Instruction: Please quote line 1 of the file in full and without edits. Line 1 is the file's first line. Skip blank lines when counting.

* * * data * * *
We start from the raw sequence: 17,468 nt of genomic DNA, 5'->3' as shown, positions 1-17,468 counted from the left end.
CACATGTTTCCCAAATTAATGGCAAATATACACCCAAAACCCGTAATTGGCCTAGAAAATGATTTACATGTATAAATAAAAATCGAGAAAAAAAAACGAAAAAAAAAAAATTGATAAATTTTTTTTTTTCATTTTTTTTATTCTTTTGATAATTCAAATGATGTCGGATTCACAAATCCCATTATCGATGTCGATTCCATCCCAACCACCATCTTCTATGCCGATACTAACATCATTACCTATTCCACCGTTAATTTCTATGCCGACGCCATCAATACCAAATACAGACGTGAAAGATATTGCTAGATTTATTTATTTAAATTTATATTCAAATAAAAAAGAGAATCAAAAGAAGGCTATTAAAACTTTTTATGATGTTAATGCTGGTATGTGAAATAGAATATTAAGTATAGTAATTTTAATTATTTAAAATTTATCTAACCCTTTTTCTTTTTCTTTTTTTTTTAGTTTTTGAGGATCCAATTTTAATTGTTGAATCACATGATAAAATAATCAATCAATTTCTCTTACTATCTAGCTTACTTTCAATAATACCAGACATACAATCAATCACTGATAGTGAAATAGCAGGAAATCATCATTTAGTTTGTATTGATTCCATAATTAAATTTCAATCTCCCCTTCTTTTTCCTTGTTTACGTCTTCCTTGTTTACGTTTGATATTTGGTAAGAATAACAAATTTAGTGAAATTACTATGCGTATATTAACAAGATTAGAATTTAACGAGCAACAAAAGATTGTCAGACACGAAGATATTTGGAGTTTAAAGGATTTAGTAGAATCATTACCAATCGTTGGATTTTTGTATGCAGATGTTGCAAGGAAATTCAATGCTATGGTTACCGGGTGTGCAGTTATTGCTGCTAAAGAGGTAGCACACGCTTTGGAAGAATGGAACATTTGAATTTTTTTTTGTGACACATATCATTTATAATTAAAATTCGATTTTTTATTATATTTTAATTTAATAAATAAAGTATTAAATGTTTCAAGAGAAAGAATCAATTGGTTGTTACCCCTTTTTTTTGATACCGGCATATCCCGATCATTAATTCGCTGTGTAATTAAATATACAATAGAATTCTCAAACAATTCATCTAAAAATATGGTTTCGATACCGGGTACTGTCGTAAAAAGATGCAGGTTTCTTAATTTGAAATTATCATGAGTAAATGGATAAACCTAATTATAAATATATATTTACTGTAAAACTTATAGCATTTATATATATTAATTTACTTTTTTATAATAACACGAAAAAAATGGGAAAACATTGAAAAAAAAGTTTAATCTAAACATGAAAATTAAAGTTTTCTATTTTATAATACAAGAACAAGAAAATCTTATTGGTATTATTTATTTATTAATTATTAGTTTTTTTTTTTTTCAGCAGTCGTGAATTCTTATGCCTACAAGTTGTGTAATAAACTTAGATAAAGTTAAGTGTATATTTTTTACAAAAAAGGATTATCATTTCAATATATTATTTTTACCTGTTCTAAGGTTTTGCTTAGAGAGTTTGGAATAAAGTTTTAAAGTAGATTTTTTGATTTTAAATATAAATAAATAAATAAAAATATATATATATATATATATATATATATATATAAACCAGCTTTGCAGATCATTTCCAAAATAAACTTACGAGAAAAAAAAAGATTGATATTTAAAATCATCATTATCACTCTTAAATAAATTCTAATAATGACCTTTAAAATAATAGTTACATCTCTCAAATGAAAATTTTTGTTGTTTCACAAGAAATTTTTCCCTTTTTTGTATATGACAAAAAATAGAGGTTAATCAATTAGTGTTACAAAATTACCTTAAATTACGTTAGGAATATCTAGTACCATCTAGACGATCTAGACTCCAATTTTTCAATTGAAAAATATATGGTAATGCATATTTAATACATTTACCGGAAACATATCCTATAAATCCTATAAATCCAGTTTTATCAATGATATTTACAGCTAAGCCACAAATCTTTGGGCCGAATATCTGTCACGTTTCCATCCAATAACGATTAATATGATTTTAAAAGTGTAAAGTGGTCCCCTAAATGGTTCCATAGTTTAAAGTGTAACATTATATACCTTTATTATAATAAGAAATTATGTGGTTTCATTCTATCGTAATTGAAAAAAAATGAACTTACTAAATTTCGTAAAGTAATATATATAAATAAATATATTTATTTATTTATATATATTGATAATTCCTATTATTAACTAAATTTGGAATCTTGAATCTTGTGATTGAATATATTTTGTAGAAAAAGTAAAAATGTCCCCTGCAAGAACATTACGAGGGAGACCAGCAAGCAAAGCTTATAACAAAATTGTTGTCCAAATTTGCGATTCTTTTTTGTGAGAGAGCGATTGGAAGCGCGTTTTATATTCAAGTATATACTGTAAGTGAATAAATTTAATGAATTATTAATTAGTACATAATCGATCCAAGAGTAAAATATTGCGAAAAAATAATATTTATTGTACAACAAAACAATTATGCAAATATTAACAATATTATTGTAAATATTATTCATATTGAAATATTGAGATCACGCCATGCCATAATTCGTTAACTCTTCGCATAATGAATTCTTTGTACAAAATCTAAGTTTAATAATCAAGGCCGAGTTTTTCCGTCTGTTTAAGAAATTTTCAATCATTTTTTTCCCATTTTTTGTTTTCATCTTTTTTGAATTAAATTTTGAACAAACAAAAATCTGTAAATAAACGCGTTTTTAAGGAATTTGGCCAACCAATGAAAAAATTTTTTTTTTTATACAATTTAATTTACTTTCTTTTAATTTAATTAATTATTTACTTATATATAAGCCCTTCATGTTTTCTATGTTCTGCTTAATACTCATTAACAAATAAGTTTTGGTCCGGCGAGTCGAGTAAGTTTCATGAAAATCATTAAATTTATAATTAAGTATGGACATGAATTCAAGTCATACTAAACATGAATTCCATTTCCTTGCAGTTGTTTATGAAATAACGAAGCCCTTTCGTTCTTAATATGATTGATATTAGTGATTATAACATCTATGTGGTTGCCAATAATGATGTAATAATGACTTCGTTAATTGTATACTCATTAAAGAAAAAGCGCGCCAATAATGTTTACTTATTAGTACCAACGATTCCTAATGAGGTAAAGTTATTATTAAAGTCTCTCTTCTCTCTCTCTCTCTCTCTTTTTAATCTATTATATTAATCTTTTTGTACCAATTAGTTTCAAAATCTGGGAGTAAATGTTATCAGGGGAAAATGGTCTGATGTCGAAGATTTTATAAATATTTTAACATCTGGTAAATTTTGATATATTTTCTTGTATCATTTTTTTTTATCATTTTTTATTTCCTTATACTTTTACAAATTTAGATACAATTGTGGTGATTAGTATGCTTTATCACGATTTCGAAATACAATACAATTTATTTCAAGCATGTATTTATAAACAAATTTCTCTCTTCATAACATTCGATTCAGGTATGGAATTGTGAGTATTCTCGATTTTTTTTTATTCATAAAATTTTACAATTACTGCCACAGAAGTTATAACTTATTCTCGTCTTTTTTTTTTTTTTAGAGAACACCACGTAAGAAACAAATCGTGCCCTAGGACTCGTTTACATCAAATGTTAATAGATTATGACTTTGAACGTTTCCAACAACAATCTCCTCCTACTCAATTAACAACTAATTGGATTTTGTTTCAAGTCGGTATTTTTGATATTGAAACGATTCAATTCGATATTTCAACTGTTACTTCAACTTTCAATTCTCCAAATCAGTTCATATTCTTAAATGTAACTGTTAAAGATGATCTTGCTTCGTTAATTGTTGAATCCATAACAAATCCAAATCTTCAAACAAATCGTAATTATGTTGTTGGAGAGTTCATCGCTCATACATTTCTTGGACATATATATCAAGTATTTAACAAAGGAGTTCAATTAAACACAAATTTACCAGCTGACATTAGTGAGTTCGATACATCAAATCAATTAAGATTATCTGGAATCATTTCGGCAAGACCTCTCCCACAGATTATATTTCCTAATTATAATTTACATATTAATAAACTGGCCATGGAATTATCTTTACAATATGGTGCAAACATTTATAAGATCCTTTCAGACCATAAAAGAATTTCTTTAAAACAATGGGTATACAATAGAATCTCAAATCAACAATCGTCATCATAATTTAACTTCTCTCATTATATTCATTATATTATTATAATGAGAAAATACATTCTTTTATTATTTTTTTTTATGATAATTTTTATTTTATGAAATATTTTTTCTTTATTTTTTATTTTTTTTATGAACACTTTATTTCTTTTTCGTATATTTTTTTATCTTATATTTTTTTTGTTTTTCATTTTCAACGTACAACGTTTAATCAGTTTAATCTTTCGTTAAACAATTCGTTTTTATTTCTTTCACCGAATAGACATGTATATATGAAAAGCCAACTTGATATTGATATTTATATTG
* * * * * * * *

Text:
We start from the raw sequence: 17,468 nt of genomic DNA, 5'->3' as shown, positions 1-17,468 counted from the left end.